manage a Turnaround Tuesday?
Chicago contracts have a habit, traders say, of reversing on
the second session of the week a strong move in the first.
And soybeans had a weak Monday, dropping more than 2% thanks
to a number of factors, not least the turn wetter in the US weather outlook,
holding the potential for some stabilisation in yields, after an unusually dry
'Turn significantly wetter'
The rain factor remained alive.
Indeed, WxRisk.com, on a 30-day outlook, forecast "large
scale shifts in the overall hemisphere pattern over North America", which mean
that "the pattern will turn significantly wetter in each of the next four weeks".
The outlook is linked to the development of a substantial
low in Alaska, which will push the jet stream south.
"This will drive a cold front deeper into the Plains and
Midwest," the weather service said.
"This development, along with the opening of the Gulf of
Mexico, means a wet 30-day period for much of the Plains and Midwest."
'Time is running out'
But will it come too late to revive yield fortunes much?
"Time is running out for any rains this month to provide a
late boost to yields, like they did last year," the US Department of Agriculture
"Many Midwestern soybeans are getting too mature for further
Still, the late development of the crop, following spring
sowing delays, is at least a help on this score, with Richard Feltes at RJ O'Brien
flagging separate data out overnight showing that only 25% of the US soybean
crop is at leaf drop stage, compared with 35% usually by now.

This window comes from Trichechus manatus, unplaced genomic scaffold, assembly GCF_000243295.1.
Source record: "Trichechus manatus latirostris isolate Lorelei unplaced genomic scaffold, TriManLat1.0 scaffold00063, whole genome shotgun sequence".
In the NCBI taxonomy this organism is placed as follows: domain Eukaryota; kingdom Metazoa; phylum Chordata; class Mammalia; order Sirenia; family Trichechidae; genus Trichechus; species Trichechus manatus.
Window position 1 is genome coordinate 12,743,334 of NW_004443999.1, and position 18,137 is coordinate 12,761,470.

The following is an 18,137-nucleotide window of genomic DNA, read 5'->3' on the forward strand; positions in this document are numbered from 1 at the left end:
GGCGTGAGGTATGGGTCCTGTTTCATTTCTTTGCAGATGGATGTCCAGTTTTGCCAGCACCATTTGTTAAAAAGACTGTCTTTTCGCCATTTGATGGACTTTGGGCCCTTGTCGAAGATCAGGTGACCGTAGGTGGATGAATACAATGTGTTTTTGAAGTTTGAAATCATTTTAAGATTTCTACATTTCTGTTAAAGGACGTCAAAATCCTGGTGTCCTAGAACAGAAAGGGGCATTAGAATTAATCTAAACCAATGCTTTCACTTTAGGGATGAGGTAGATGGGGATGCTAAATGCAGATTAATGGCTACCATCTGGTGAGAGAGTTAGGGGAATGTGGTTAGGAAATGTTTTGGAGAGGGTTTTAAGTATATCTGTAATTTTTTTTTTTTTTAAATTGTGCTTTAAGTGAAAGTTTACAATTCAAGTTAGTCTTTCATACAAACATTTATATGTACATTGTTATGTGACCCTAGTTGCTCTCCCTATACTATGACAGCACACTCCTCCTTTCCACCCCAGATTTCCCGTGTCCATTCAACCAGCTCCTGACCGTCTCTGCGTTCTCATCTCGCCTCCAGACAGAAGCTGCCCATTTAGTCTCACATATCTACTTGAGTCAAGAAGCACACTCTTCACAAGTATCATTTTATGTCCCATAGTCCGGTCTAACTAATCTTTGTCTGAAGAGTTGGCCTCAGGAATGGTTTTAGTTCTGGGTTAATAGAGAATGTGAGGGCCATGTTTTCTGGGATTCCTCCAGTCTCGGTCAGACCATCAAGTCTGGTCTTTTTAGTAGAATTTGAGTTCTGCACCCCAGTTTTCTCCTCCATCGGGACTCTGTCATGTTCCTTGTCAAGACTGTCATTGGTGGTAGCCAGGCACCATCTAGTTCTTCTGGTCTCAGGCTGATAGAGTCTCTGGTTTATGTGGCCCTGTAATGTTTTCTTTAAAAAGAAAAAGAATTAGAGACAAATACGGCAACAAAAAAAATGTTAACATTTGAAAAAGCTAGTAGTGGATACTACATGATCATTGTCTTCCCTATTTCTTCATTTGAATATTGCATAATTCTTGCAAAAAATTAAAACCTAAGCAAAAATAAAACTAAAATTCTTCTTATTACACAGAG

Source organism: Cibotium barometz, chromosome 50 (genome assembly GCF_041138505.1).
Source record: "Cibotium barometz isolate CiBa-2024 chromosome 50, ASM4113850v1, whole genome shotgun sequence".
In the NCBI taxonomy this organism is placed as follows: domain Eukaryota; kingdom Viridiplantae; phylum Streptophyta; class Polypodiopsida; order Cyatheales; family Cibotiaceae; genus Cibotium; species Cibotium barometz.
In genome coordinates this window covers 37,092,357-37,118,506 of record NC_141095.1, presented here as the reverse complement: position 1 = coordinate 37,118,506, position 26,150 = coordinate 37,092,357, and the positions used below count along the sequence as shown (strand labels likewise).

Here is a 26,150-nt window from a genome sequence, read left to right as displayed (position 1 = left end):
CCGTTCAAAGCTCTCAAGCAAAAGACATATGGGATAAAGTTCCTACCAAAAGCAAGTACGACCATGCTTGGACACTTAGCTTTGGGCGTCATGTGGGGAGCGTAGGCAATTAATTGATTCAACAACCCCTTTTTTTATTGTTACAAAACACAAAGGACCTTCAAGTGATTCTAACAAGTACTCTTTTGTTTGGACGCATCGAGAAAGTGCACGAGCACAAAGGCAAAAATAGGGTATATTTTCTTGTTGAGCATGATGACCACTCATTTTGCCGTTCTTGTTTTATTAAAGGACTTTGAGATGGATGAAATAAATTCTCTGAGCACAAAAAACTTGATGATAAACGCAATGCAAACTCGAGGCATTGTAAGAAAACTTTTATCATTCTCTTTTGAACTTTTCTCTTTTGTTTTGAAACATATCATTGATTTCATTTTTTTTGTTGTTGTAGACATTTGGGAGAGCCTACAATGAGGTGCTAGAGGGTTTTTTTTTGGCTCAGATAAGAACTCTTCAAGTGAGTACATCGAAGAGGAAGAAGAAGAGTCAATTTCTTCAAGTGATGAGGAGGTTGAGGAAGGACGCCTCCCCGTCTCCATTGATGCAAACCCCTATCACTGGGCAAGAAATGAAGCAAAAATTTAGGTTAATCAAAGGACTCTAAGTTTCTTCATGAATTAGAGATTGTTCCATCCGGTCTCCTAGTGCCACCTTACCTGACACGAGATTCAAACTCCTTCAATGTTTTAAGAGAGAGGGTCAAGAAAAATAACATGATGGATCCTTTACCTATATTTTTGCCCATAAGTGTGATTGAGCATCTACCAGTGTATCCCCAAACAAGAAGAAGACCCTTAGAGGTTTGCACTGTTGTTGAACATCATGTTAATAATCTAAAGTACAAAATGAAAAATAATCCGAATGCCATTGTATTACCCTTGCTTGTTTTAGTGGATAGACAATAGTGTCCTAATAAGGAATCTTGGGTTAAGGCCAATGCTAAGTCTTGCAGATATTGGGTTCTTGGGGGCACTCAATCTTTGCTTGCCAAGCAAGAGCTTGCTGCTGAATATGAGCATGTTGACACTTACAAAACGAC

That suggests that "mid-September rains can still be of some
benefit to the final soybean yield", Mr Feltes said, viewing the leaf drop
figure as a "flat out negative" to soybean price prospects.
Some further worries for soybean bulls have emerged from
seasonal patterns, with Chicago's January soybean contract, at least, having a "strong
tendency" to underperform the December corn lot from mid-September for a month
or so, Mr Feltes said.
Other bearish points include weak US exports, as revealed on
Monday by cargo inspection data, and the prospect of weak demand for the next
few days from China, which is to celebrate its mid-autumn holiday, besides August
US crush data which was, at 110.5m bushels, a little short of expectations.
'Big elephant in the
However, as US Commodities said, "the big elephant in the
room is the Farm Service Agency updated acre estimates" due today at about
13:00 UK time (07:00 Chicago time).
These give an idea of the extent of insurance claims by
farmers for the likes of "prevent plant", meaning where sowing was prevented
by, typically, wet conditions.
And "these acre adjustments will be put into the October Wasde
report," the USDA's flagship monthly crop report, although other data will be
The feeling is that the October Wasde will cut the estimate
for US soybean plantings by some 500,000 acres, and corn seedings by 1m-2m acres.
But will it? The FSA report will give a clue as the figure,